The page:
Like eagles with renewed wings in our 60s, we feel re-energized as we were signing up for a new three-year term as church-based peacebuilding workers. We did a content analysis of our current work as partners in this ministry, as married couple, and as fellow professionals in our respective fields. The dominant terms that floated were Peace and Reconciliation, Inclusive Development, and Social Entrepreneurship. Once more, we’re able to define and to clarify the basic concepts and activities involved in our Covenant of Service (2021-2024) with Mennonite Church Canada Witness. We are grateful for this blessing and are excited to be entrusted with an exciting set of field responsibilities.
Peace and Reconciliation (PAR) is the heart of our ministry. The concept of peace is understood here as: harmony with the Creator (spiritual transformation); harmony with our being (psycho-social transformation); harmony with others (socio-political transformation); and, harmony with the creation (economic-ecological transformation). Reconciliation, according to John Paul Lederach, is focused on “building relationships between antagonists; the primary goal is to seek innovative ways to create a time and a place to address, to integrate, and to embrace the painful past and the necessary shared future as a means of dealing with the present.” PAR governs our long-term strategic plans, our quarterly goals, and our weekly activities.
Inclusive Development is our major partnership approach in reaching out to communities. For us, inclusive development means (a) experiencing broader access to opportunities to ensure that members of society can participate and benefit from holistic human development – that is, shalom-salaam; (b) enjoying a high, regenerative growth to create and expand economic opportunities; and, (c) having social safety nets to prevent extreme deprivation.
Social Entrepreneurship is the practical path we take towards sustainable and regenerative partnership. We understand social entrepreneurship as creating and building businesses that make money and work toward improving the peace and reconciliation journey of our land. By selling quality goods and services to consumers, which we determine through market research, we seek to help solve conflicts in our land in a sustainable way. We demonstrate this through Coffee for Peace, our social business.
While we start with sustainability—which is the ability to maintain ecological systems at a certain rate or level—we want to seek regenerative development as a foundational principle in this initiative. By regenerative, we mean a normal process of self-reproduction, renewal, or restoration of an ecological system toward a better, higher, or more worthy state.
PAR Community Building
Imagine. By December 31st, 2030, each of our provinces will have a circle of leaders called Peace and Reconciliation (PAR) Communities! They would serve as the catalysts to organize PAR Teams in their municipalities or cities. These PAR Teams, in turn, would serve as radical transformation volunteers in their respective families, churches, neighbourhoods, villages, cities or municipalities. The PAR Teams would also get involved in PAR Programs that are relevant to their specific context.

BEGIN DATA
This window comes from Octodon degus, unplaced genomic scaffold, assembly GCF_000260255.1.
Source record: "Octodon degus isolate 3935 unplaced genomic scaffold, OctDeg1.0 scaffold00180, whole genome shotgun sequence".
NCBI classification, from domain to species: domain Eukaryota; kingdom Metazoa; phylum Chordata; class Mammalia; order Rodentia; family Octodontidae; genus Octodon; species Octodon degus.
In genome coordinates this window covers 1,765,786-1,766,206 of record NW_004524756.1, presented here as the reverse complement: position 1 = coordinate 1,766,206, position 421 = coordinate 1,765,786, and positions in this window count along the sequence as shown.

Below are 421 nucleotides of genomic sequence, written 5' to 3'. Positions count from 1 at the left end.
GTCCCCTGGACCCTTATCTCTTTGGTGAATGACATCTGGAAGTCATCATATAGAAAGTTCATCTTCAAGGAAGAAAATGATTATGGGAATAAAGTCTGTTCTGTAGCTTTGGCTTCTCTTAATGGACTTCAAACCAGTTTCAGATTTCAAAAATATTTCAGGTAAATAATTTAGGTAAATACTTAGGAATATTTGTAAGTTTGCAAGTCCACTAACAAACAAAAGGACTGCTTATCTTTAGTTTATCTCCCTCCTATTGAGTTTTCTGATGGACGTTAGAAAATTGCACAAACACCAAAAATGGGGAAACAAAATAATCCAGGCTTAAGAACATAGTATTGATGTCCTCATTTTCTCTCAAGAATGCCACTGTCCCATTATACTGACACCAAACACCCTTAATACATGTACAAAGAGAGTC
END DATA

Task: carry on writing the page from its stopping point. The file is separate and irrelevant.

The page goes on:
We have introduced Peace and Reconciliation Principles and Practices in 33 out of 81 provinces in the Philippines as of August 2020 — 20 in Mindanao, 4 in Visayas, 9 in Luzon. But we still have to nurture these PAR Communities so that they would be firmly rooted in the respective soils of their socio-historical contexts.
Here are some photos of PAR community organizing and developments in the last 3 years:
At the forefront of this endeavour is clarifying what inclusiveness means. Is it equity? Empowerment? Opportunities? Participation? Satisfaction? A combination of these? Or something else?
At PeaceBuilders Community, we see inclusion as a process and as a goal. We do not, however, close our eyes to diversity as a fact of life. Difference is normal. Some people are excluded from society because of difference. Difference can be due to a range of factors, some universal, some cultural and context specific. To achieve inclusion, a twin track approach is needed: (a) Focus on the society to remove the barriers that exclude; (b) Focus on the group of persons who are excluded, to build their capacity and support them to lobby for their inclusion.
Because inclusion involves everyone in society at all levels, collaboration and networking are core strategies to achieve inclusion.
This is all about “recognizing the social problems and achieving a social change by employing entrepreneurial principles, processes and operations,” according to Marie Liza Dacanay, President at the Institute for Social Entrepreneurship in Asia (ISEA) and Joji’s mentor. We start by making a research to completely define a particular social problem and then organizing, creating and managing a social venture, like Coffee for Peace, to attain the desired change. We’re aware that the change may or may not include a thorough elimination of a social problem. We always tell our partner communities that it will take a lifetime process praying for, and working towards, the improvement of the existing circumstances.
Peace and Reconciliation. Inclusive Development. Social Entrepreneurship.These are the major concepts and principles influencing our missional activities here in the Philippines.
Thank you — our local, national, and international partners — for your love through friendship and partnership.